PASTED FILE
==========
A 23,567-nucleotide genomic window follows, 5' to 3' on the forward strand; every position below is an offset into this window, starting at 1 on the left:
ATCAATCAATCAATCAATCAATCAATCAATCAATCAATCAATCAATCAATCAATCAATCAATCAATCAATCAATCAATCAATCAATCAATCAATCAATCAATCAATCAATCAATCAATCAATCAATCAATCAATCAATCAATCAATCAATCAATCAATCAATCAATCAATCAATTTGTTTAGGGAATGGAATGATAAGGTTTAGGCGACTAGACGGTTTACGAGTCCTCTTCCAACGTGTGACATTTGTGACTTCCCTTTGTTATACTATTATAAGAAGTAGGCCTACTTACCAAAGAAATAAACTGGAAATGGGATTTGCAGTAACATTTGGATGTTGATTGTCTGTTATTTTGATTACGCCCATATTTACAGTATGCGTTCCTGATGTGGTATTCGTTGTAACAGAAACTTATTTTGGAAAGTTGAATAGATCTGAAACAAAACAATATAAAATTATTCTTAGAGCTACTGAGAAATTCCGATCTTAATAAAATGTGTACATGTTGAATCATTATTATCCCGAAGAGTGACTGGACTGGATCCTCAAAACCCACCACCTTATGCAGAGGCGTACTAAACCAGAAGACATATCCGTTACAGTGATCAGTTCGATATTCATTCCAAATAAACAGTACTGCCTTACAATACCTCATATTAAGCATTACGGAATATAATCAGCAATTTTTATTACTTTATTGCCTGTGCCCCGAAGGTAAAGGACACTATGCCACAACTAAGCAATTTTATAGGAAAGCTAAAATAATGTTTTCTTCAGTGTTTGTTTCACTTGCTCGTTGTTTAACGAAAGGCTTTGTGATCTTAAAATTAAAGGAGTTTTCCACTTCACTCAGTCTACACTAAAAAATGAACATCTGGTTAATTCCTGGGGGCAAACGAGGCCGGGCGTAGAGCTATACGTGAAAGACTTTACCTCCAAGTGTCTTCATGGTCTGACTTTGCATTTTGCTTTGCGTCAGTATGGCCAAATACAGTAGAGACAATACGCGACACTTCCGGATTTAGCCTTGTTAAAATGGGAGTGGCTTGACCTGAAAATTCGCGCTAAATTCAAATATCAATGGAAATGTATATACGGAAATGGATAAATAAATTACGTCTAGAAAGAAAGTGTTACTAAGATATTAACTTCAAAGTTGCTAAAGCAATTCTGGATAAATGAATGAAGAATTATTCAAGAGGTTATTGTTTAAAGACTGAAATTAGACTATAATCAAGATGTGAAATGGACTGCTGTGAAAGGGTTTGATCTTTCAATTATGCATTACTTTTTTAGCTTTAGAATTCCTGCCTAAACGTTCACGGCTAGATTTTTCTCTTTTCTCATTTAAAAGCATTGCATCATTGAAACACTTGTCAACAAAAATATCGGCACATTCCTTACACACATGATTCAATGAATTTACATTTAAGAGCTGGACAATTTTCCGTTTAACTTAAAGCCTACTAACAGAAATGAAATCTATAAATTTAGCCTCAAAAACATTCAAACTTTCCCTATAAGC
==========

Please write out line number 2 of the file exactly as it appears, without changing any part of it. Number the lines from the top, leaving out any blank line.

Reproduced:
ATCAATCAATCAATCAATCAATCAATCAATCAATCAATCAATCAATCAATCAATCAATCAATCAATCAATCAATCAATCAATCAATCAATCAATCAATCAATCAATCAATCAATCAATCAATCAATCAATCAATCAATCAATCAATCAATCAATCAATCAATCAATCAATCAATTTGTTTAGGGAATGGAATGATAAGGTTTAGGCGACTAGACGGTTTACGAGTCCTCTTCCAACGTGTGACATTTGTGACTTCCCTTTGTTATACTATTATAAGAAGTAGGCCTACTTACCAAAGAAATAAACTGGAAATGGGATTTGCAGTAACATTTGGATGTTGATTGTCTGTTATTTTGATTACGCCCATATTTACAGTATGCGTTCCTGATGTGGTATTCGTTGTAACAGAAACTTATTTTGGAAAGTTGAATAGATCTGAAACAAAACAATATAAAATTATTCTTAGAGCTACTGAGAAATTCCGATCTTAATAAAATGTGTACATGTTGAATCATTATTATCCCGAAGAGTGACTGGACTGGATCCTCAAAACCCACCACCTTATGCAGAGGCGTACTAAACCAGAAGACATATCCGTTACAGTGATCAGTTCGATATTCATTCCAAATAAACAGTACTGCCTTACAATACCTCATATTAAGCATTACGGAATATAATCAGCAATTTTTATTACTTTATTGCCTGTGCCCCGAAGGTAAAGGACACTATGCCACAACTAAGCAATTTTATAGGAAAGCTAAAATAATGTTTTCTTCAGTGTTTGTTTCACTTGCTCGTTGTTTAACGAAAGGCTTTGTGATCTTAAAATTAAAGGAGTTTTCCACTTCACTCAGTCTACACTAAAAAATGAACATCTGGTTAATTCCTGGGGGCAAACGAGGCCGGGCGTAGAGCTATACGTGAAAGACTTTACCTCCAAGTGTCTTCATGGTCTGACTTTGCATTTTGCTTTGCGTCAGTATGGCCAAATACAGTAGAGACAATACGCGACACTTCCGGATTTAGCCTTGTTAAAATGGGAGTGGCTTGACCTGAAAATTCGCGCTAAATTCAAATATCAATGGAAATGTATATACGGAAATGGATAAATAAATTACGTCTAGAAAGAAAGTGTTACTAAGATATTAACTTCAAAGTTGCTAAAGCAATTCTGGATAAATGAATGAAGAATTATTCAAGAGGTTATTGTTTAAAGACTGAAATTAGACTATAATCAAGATGTGAAATGGACTGCTGTGAAAGGGTTTGATCTTTCAATTATGCATTACTTTTTTAGCTTTAGAATTCCTGCCTAAACGTTCACGGCTAGATTTTTCTCTTTTCTCATTTAAAAGCATTGCATCATTGAAACACTTGTCAACAAAAATATCGGCACATTCCTTACACACATGATTCAATGAATTTACATTTAAGAGCTGGACAATTTTCCGTTTAACTTAAAGCCTACTAACAGAAATGAAATCTATAAATTTAGCCTCAAAAACATTCAAACTTTCCCTATAAGC